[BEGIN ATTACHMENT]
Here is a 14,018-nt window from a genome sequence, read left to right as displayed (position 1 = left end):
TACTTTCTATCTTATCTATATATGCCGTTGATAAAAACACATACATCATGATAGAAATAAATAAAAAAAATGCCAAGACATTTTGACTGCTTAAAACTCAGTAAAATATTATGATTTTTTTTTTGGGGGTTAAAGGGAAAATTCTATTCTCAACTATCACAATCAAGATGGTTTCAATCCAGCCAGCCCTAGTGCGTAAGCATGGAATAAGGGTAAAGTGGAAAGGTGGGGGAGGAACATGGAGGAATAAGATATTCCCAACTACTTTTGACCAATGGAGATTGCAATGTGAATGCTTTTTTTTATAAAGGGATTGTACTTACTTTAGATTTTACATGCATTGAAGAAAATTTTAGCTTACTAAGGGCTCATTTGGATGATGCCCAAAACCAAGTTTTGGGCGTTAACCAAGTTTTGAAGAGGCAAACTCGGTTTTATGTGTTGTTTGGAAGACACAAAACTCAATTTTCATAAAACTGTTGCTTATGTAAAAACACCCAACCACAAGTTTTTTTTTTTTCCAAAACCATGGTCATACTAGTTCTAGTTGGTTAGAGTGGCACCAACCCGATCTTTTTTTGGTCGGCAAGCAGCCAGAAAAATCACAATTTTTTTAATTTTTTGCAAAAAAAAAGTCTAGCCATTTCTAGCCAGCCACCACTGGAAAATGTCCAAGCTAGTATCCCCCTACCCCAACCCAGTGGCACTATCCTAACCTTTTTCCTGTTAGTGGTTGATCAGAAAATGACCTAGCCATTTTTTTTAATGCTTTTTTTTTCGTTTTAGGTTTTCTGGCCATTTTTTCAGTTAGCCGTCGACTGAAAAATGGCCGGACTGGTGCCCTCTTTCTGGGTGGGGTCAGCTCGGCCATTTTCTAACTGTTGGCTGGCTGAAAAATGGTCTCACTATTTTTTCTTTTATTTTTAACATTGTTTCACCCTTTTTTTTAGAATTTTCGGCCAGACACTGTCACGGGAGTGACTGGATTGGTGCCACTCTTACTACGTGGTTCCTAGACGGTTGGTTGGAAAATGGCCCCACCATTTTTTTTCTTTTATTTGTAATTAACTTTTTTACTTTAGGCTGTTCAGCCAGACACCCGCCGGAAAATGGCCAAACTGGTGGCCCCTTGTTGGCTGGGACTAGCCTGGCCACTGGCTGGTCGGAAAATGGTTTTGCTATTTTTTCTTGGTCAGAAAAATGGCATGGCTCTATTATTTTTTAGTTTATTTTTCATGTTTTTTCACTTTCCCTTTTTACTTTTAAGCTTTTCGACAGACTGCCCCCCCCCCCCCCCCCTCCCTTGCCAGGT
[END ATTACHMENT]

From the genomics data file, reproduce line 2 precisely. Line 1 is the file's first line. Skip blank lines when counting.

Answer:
TACTTTCTATCTTATCTATATATGCCGTTGATAAAAACACATACATCATGATAGAAATAAATAAAAAAAATGCCAAGACATTTTGACTGCTTAAAACTCAGTAAAATATTATGATTTTTTTTTTGGGGGTTAAAGGGAAAATTCTATTCTCAACTATCACAATCAAGATGGTTTCAATCCAGCCAGCCCTAGTGCGTAAGCATGGAATAAGGGTAAAGTGGAAAGGTGGGGGAGGAACATGGAGGAATAAGATATTCCCAACTACTTTTGACCAATGGAGATTGCAATGTGAATGCTTTTTTTTATAAAGGGATTGTACTTACTTTAGATTTTACATGCATTGAAGAAAATTTTAGCTTACTAAGGGCTCATTTGGATGATGCCCAAAACCAAGTTTTGGGCGTTAACCAAGTTTTGAAGAGGCAAACTCGGTTTTATGTGTTGTTTGGAAGACACAAAACTCAATTTTCATAAAACTGTTGCTTATGTAAAAACACCCAACCACAAGTTTTTTTTTTTTCCAAAACCATGGTCATACTAGTTCTAGTTGGTTAGAGTGGCACCAACCCGATCTTTTTTTGGTCGGCAAGCAGCCAGAAAAATCACAATTTTTTTAATTTTTTGCAAAAAAAAAGTCTAGCCATTTCTAGCCAGCCACCACTGGAAAATGTCCAAGCTAGTATCCCCCTACCCCAACCCAGTGGCACTATCCTAACCTTTTTCCTGTTAGTGGTTGATCAGAAAATGACCTAGCCATTTTTTTTAATGCTTTTTTTTTCGTTTTAGGTTTTCTGGCCATTTTTTCAGTTAGCCGTCGACTGAAAAATGGCCGGACTGGTGCCCTCTTTCTGGGTGGGGTCAGCTCGGCCATTTTCTAACTGTTGGCTGGCTGAAAAATGGTCTCACTATTTTTTCTTTTATTTTTAACATTGTTTCACCCTTTTTTTTAGAATTTTCGGCCAGACACTGTCACGGGAGTGACTGGATTGGTGCCACTCTTACTACGTGGTTCCTAGACGGTTGGTTGGAAAATGGCCCCACCATTTTTTTTCTTTTATTTGTAATTAACTTTTTTACTTTAGGCTGTTCAGCCAGACACCCGCCGGAAAATGGCCAAACTGGTGGCCCCTTGTTGGCTGGGACTAGCCTGGCCACTGGCTGGTCGGAAAATGGTTTTGCTATTTTTTCTTGGTCAGAAAAATGGCATGGCTCTATTATTTTTTAGTTTATTTTTCATGTTTTTTCACTTTCCCTTTTTACTTTTAAGCTTTTCGACAGACTGCCCCCCCCCCCCCCCCCTCCCTTGCCAGGT